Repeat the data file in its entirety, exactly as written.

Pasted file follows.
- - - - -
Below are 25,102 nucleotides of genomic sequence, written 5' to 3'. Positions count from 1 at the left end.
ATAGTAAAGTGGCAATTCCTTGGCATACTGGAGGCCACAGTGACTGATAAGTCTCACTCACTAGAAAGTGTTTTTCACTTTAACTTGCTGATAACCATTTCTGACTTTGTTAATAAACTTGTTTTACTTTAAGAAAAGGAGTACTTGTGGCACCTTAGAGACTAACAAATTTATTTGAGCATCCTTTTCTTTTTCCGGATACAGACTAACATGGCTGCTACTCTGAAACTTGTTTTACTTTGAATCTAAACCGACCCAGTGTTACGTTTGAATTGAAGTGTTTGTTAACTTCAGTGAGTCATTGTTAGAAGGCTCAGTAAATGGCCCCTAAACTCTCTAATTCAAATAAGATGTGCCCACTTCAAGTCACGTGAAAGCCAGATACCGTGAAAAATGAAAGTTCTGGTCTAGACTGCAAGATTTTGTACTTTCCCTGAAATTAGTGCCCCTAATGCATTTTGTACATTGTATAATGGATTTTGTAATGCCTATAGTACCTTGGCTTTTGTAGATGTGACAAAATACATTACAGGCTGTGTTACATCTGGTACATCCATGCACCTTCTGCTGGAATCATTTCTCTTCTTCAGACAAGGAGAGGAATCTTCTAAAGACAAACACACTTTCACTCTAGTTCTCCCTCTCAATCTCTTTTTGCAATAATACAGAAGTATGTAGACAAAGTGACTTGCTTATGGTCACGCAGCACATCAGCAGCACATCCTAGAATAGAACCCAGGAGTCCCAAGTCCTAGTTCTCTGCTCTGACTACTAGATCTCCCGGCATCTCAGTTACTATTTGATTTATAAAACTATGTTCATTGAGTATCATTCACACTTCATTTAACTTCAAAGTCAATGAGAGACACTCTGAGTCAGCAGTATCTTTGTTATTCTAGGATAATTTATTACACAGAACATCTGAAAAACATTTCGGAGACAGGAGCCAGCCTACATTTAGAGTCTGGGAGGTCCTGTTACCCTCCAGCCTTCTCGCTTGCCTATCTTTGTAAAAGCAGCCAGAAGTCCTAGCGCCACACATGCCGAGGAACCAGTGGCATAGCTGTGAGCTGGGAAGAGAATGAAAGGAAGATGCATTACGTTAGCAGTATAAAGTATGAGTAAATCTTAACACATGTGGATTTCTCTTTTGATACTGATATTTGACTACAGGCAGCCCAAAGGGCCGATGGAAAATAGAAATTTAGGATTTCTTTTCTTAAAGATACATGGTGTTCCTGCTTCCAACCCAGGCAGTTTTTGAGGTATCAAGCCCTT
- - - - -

Below are 25,102 nucleotides of genomic sequence, written 5' to 3'. Positions count from 1 at the left end.
ATAGTAAAGTGGCAATTCCTTGGCATACTGGAGGCCACAGTGACTGATAAGTCTCACTCACTAGAAAGTGTTTTTCACTTTAACTTGCTGATAACCATTTCTGACTTTGTTAATAAACTTGTTTTACTTTAAGAAAAGGAGTACTTGTGGCACCTTAGAGACTAACAAATTTATTTGAGCATCCTTTTCTTTTTCCGGATACAGACTAACATGGCTGCTACTCTGAAACTTGTTTTACTTTGAATCTAAACCGACCCAGTGTTACGTTTGAATTGAAGTGTTTGTTAACTTCAGTGAGTCATTGTTAGAAGGCTCAGTAAATGGCCCCTAAACTCTCTAATTCAAATAAGATGTGCCCACTTCAAGTCACGTGAAAGCCAGATACCGTGAAAAATGAAAGTTCTGGTCTAGACTGCAAGATTTTGTACTTTCCCTGAAATTAGTGCCCCTAATGCATTTTGTACATTGTATAATGGATTTTGTAATGCCTATAGTACCTTGGCTTTTGTAGATGTGACAAAATACATTACAGGCTGTGTTACATCTGGTACATCCATGCACCTTCTGCTGGAATCATTTCTCTTCTTCAGACAAGGAGAGGAATCTTCTAAAGACAAACACACTTTCACTCTAGTTCTCCCTCTCAATCTCTTTTTGCAATAATACAGAAGTATGTAGACAAAGTGACTTGCTTATGGTCACGCAGCACATCAGCAGCACATCCTAGAATAGAACCCAGGAGTCCCAAGTCCTAGTTCTCTGCTCTGACTACTAGATCTCCCGGCATCTCAGTTACTATTTGATTTATAAAACTATGTTCATTGAGTATCATTCACACTTCATTTAACTTCAAAGTCAATGAGAGACACTCTGAGTCAGCAGTATCTTTGTTATTCTAGGATAATTTATTACACAGAACATCTGAAAAACATTTCGGAGACAGGAGCCAGCCTACATTTAGAGTCTGGGAGGTCCTGTTACCCTCCAGCCTTCTCGCTTGCCTATCTTTGTAAAAGCAGCCAGAAGTCCTAGCGCCACACATGCCGAGGAACCAGTGGCATAGCTGTGAGCTGGGAAGAGAATGAAAGGAAGATGCATTACGTTAGCAGTATAAAGTATGAGTAAATCTTAACACATGTGGATTTCTCTTTTGATACTGATATTTGACTACAGGCAGCCCAAAGGGCCGATGGAAAATAGAAATTTAGGATTTCTTTTCTTAAAGATACATGGTGTTCCTGCTTCCAACCCAGGCAGTTTTTGAGGTATCAAGCCCTT